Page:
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Old 31st October 2001, 03:10 PM   #11
John L is offline John L  United States
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Thumbs up Piezo Tweeters

AE has a good point. Mike Klasco, in his article that I mentioned above advises the use of a 20-50 ohm parallel resistor. The best thing to do is simply to experiment with the setup. But keep this in mind. Piezo tweeters, with the exception of the ll88A are inherently cheap cost wise. Also, like race horses, they want to rush ahead of the other drivers, so the proper restraint must be used. And in order to do this, the cure of taming them could be costly in terms of crossover parts. Now, David Weems suggests the 8 ohm parallel resistor, with the 8 ohm L-Pad arangement. I like both aproaches, so which resistor you use in parallel is something that must be tested. Remember, your tastes will be different from others. Also, the use of the 8 ohm L-Pad allows for a certain amount of Ley-way, and this I think is a must. The 1188A's that I use are super smoothe to listen to, and I have had guests, who make their own systems, refuse to believe that they are the dreaded Piezo. That is until I show them. Now, I don't bother removing the back panel of the speaker, because 'show and tell' has become such a pain in the 'you know what'. Here is something else that speaks well for the 1188A. Frequency responce goes all the way down to 800HZ, so they are perfect with almost any woofer to be used in a two-way system. This wide range in frequency response is one of the reasons that each horn costs over $25. Believe me, they are worth every penny spent on them! The problem as I see it is that there are so many great high frequency drivers on the market that it is easy to discount the lowly Piezo. This makes it easy for the overwhelming majority of us to turn up our noses at them, without even giving them a good shot for acceptance. Here is something else that also speaks well for the piezo. Using them at the rear or side of the enclosure adds to the depth of presence to the listening environment. With the L-Pad in use, the listener can add or subtract its presence. Try that out sometimes, and you will really like this setup. Anyway, happy experimenting! And remember, never take other's words of wisdom as gospal. Before you decide, check it out yourself, and you may be pleasantly surprised. John L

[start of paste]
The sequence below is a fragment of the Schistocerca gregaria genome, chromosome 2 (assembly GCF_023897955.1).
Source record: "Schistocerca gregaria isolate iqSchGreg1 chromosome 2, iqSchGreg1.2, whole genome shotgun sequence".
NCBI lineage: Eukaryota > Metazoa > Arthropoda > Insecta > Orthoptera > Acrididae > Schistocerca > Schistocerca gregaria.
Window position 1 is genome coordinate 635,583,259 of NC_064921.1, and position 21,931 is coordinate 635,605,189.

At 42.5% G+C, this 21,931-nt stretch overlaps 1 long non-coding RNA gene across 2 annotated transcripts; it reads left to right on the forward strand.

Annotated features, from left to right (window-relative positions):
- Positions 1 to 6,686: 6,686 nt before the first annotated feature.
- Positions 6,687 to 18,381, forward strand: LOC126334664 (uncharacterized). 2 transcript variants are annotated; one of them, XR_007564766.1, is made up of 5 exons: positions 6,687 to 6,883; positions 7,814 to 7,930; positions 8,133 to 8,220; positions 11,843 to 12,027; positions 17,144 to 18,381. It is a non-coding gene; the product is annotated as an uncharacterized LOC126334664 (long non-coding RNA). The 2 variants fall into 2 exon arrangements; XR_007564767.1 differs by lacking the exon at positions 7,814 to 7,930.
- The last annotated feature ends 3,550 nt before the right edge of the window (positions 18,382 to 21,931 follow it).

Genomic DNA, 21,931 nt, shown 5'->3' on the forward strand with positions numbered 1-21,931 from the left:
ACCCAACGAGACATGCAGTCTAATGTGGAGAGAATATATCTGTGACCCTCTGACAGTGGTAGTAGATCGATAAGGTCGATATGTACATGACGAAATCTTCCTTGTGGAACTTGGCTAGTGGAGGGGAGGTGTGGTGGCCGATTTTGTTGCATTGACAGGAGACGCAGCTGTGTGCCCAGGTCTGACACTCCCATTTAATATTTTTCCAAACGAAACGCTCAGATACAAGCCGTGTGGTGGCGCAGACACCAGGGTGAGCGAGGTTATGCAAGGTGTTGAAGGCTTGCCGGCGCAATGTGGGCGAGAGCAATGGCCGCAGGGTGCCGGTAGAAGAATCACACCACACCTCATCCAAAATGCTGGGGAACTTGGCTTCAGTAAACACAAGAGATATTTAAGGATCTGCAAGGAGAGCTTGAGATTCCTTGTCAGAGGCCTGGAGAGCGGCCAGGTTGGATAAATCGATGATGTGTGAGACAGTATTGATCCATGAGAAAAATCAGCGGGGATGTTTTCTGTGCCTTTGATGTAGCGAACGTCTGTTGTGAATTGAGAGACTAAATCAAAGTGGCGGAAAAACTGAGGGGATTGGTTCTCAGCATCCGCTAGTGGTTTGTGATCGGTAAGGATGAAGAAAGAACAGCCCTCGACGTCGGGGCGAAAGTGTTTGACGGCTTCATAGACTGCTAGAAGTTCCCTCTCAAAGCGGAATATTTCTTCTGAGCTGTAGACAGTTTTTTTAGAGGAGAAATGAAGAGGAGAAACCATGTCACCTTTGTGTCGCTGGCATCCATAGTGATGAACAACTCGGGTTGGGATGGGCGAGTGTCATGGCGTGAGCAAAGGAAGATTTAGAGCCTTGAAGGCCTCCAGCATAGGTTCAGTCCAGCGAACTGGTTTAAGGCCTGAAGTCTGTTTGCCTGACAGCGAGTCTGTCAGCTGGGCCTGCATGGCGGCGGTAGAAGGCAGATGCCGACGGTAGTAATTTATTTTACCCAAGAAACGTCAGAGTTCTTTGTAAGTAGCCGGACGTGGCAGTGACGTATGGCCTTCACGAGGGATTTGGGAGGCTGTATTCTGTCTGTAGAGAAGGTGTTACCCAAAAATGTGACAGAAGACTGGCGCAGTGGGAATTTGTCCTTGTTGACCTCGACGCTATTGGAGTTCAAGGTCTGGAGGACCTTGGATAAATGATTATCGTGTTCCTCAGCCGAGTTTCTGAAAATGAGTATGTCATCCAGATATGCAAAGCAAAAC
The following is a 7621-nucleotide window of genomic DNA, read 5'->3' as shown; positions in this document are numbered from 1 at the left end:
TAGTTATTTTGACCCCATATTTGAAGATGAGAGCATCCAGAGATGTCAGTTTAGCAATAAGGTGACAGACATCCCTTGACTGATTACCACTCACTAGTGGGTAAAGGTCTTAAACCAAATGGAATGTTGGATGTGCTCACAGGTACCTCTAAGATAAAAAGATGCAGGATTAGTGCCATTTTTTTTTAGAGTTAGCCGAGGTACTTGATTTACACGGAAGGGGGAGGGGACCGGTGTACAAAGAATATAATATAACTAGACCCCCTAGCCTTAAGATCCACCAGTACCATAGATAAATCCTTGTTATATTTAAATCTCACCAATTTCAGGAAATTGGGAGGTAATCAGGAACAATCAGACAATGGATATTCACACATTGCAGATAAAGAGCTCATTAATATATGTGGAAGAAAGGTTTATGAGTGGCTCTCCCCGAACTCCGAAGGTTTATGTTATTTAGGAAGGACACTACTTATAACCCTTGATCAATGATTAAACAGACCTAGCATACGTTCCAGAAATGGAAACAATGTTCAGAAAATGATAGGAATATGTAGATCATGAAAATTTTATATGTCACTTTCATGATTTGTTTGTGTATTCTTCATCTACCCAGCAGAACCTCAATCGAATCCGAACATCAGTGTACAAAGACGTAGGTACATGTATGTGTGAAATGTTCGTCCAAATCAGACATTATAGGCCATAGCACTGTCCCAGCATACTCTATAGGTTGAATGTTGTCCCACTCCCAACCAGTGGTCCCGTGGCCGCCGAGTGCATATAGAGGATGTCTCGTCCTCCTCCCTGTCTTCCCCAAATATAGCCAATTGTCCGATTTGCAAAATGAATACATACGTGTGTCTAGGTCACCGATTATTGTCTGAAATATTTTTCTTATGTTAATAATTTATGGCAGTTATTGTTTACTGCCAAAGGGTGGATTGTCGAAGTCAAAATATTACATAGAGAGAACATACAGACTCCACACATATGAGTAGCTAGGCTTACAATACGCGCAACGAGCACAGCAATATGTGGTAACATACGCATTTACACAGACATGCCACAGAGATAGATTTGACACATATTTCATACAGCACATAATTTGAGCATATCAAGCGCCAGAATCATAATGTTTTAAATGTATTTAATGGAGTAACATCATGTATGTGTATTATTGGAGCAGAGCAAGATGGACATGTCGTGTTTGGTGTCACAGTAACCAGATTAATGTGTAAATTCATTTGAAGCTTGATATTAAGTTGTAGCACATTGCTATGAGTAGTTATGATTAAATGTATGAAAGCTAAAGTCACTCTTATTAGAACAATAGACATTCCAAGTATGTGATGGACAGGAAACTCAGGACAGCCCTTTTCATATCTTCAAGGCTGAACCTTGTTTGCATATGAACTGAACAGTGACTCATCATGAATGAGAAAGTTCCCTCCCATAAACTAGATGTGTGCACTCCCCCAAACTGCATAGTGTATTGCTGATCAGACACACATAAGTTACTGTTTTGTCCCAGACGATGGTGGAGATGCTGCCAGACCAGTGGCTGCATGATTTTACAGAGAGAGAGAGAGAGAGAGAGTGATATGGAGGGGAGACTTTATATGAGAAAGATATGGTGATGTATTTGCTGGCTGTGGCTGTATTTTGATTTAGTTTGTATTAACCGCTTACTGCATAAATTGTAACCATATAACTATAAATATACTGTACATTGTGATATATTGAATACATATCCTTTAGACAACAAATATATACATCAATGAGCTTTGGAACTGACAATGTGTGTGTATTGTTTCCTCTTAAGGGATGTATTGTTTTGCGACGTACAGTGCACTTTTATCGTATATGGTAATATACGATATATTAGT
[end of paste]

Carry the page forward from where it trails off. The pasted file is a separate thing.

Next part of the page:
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Old 5th November 2001, 08:07 PM   #12
JoeBob is offline JoeBob  Canada
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Just out of curiosity, how do you use piezos without a crossover? Do you mean by using a crossover for the mids/woofers, but not for the piezo? I'm rather confused, sorry.
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Old 6th November 2001, 07:05 AM   #13
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Default No crossover means just that.

Connect them up straight away, crossover not absolutely needed. Two wires 2 connections. Plus to +, minus to - OK.
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Old 6th November 2001, 03:04 PM   #14
John L is offline John L  United States
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Default No Crosswover?

AE is right but, in my opinion I'm sure in his as well, I would not advise this approach unless you just absolutely have to have the lows and highs without the presence of the midrange frequency. The piezo will simply overpower everything else! John L
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Old 6th November 2001, 06:54 PM   #15
JoeBob is offline JoeBob  Canada
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John L, you said in your first post that you use an 8ohm resistor and an 8ohm pot, does this mean the 8ohm resistor in parallel and the 8ohm pot in series?
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Old 6th November 2001, 08:46 PM   #16
John L is offline John L  United States
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Default Hook up for L-Pad

Joe, the L-Pad will have three poles, unlike the regular resistor. I would hook it up before or after the speaker and parallel resistor. If before, one lead would go the the "+" lead, one would go the woofer, and the third would go to the Parallel resistor. If after, one lead would go the the "-" lead, and the last two to the ones mentioned above. You will have to follow the directions for the L-Pad as to where each lead goes in which order. Thanks, John
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